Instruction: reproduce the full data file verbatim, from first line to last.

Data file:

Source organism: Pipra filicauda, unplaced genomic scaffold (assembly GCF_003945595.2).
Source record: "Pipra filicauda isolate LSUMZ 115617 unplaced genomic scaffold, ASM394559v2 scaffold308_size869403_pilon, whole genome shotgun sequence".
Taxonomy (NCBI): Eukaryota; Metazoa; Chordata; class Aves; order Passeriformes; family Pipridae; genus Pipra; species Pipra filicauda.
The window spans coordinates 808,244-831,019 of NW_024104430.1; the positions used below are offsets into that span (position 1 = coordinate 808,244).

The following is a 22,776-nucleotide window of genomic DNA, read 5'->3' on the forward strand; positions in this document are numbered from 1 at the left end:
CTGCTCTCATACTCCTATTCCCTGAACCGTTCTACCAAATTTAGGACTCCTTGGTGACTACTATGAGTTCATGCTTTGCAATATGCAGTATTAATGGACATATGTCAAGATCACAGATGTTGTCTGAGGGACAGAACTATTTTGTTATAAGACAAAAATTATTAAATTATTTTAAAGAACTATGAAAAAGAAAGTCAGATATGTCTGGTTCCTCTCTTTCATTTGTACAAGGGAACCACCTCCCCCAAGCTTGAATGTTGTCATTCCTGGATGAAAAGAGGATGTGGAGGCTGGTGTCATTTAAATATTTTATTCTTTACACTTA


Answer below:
Source organism: Pipra filicauda, unplaced genomic scaffold (assembly GCF_003945595.2).
Source record: "Pipra filicauda isolate LSUMZ 115617 unplaced genomic scaffold, ASM394559v2 scaffold308_size869403_pilon, whole genome shotgun sequence".
Taxonomy (NCBI): Eukaryota; Metazoa; Chordata; class Aves; order Passeriformes; family Pipridae; genus Pipra; species Pipra filicauda.
The window spans coordinates 808,244-831,019 of NW_024104430.1; the positions used below are offsets into that span (position 1 = coordinate 808,244).

The following is a 22,776-nucleotide window of genomic DNA, read 5'->3' on the forward strand; positions in this document are numbered from 1 at the left end:
CTGCTCTCATACTCCTATTCCCTGAACCGTTCTACCAAATTTAGGACTCCTTGGTGACTACTATGAGTTCATGCTTTGCAATATGCAGTATTAATGGACATATGTCAAGATCACAGATGTTGTCTGAGGGACAGAACTATTTTGTTATAAGACAAAAATTATTAAATTATTTTAAAGAACTATGAAAAAGAAAGTCAGATATGTCTGGTTCCTCTCTTTCATTTGTACAAGGGAACCACCTCCCCCAAGCTTGAATGTTGTCATTCCTGGATGAAAAGAGGATGTGGAGGCTGGTGTCATTTAAATATTTTATTCTTTACACTTA